Debussy: Suite bergamasque, L. 75, 3. Clair de lune
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TFW Debussy Changes U

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Perhaps I shouldn't have been so confident.

I was eleven years old, mature enough to begin assuming responsibility for my own decisions but still young and naive enough to believe the world catered itself primarily towards me.  I was apprehensive for my turn, yes, but I had been denied very few things in my life up to that point and auditioning for a piano performance at the Weill Recital Hall inside of Carnegie Hall seemed to be something as easily attainable as a piece of candy, even if students who had been playing their whole lives were competing for the same few spots.  Seconds before I was called to audition I steeled myself to perform Edvard Grieg’s Bächlein, a short but intense piece meant to emanate the unrelenting rapids of a brook, and composed to display impressive technique and showmanship.  There was no way I could be turned down.

I sat at the piano with an almost overzealous fervor and truly made a show of my performance.  I opened with harsh and aggressive broken chords, followed by arpeggios with fingers dancing across the piano’s keys at dizzying speeds.  The piece finally culminated in a rollicking crescendo resembling more of an agitated ocean than a moderately turbulent brook.  It was always loud, though; I made sure of that.  My judges had to hear my confidence, of course.  I distinctly remember walking offstage with certainty that I would be performing at Carnegie Hall in three weeks.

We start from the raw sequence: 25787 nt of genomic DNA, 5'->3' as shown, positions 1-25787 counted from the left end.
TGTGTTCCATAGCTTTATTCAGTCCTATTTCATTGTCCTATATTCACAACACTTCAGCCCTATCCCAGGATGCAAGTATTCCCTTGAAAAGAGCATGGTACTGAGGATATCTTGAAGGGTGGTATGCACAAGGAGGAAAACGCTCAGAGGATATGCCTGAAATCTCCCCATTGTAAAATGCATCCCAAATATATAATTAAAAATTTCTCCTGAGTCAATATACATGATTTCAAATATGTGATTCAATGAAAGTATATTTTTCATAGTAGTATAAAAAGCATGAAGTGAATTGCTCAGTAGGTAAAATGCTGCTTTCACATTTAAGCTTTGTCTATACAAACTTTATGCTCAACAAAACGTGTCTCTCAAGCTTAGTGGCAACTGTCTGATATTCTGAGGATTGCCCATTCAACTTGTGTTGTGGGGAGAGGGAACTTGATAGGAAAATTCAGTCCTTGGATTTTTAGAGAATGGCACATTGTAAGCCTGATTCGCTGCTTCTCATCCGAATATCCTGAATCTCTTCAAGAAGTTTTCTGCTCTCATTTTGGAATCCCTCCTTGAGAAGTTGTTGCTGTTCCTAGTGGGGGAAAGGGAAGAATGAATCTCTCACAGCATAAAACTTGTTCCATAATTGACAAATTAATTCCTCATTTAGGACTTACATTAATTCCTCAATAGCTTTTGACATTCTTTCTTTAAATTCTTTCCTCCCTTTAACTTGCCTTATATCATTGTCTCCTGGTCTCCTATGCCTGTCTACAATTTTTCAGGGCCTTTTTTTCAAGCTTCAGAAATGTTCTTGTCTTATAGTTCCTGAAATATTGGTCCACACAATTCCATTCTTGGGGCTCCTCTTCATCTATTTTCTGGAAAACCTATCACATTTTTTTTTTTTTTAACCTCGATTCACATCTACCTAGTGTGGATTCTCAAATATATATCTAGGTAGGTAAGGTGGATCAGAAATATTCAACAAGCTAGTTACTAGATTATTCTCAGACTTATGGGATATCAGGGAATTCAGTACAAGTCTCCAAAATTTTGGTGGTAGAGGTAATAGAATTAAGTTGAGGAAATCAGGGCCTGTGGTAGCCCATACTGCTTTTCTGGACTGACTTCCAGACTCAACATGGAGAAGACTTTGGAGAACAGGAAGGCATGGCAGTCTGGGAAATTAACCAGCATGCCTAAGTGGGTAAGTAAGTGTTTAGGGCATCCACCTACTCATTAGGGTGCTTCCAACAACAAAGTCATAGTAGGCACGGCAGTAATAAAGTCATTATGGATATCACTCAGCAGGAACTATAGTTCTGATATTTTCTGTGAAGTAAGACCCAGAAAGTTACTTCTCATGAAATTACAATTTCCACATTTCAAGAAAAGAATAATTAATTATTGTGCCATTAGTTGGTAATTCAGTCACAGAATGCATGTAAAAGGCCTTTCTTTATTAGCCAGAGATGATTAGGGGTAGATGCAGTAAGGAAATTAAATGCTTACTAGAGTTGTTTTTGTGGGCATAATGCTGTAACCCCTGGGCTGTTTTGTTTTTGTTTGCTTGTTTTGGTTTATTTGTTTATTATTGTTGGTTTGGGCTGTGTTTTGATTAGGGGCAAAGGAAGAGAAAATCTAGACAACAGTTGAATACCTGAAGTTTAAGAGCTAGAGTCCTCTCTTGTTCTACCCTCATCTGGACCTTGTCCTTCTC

You can imagine, then, the shock and confusion that flooded my body when I opened the email containing a program with my name missing.

My stomach plummeted to the ground in a nauseous shock, shattering into tiny fragments onto the earth below.  Even the piano, where I had felt more or less at home, was a place that I could no longer  count on success or comfort like I had once thought.  I was an expendable pianist who could be tossed aside when unneeded.  My eleven-year old self was barely able to process the bitterness of rejection and unworthiness--piano was something I had been good at, or at least that’s what I had thought.

My anguish soon morphed into anger towards my teacher--she had been one of the judges and I was ravenous for answers.  What did I do wrong?  How could I have done better?  I thought I was a great pianist.

When I perched at the piano bench in my teacher’s home for a lesson the next week, however, my teacher opened her mouth before I could begin interrogating her.  Sighing as though something heavy had been weighing on her shoulders, she asked me something deceptively simple: “Ali, why do you play piano?”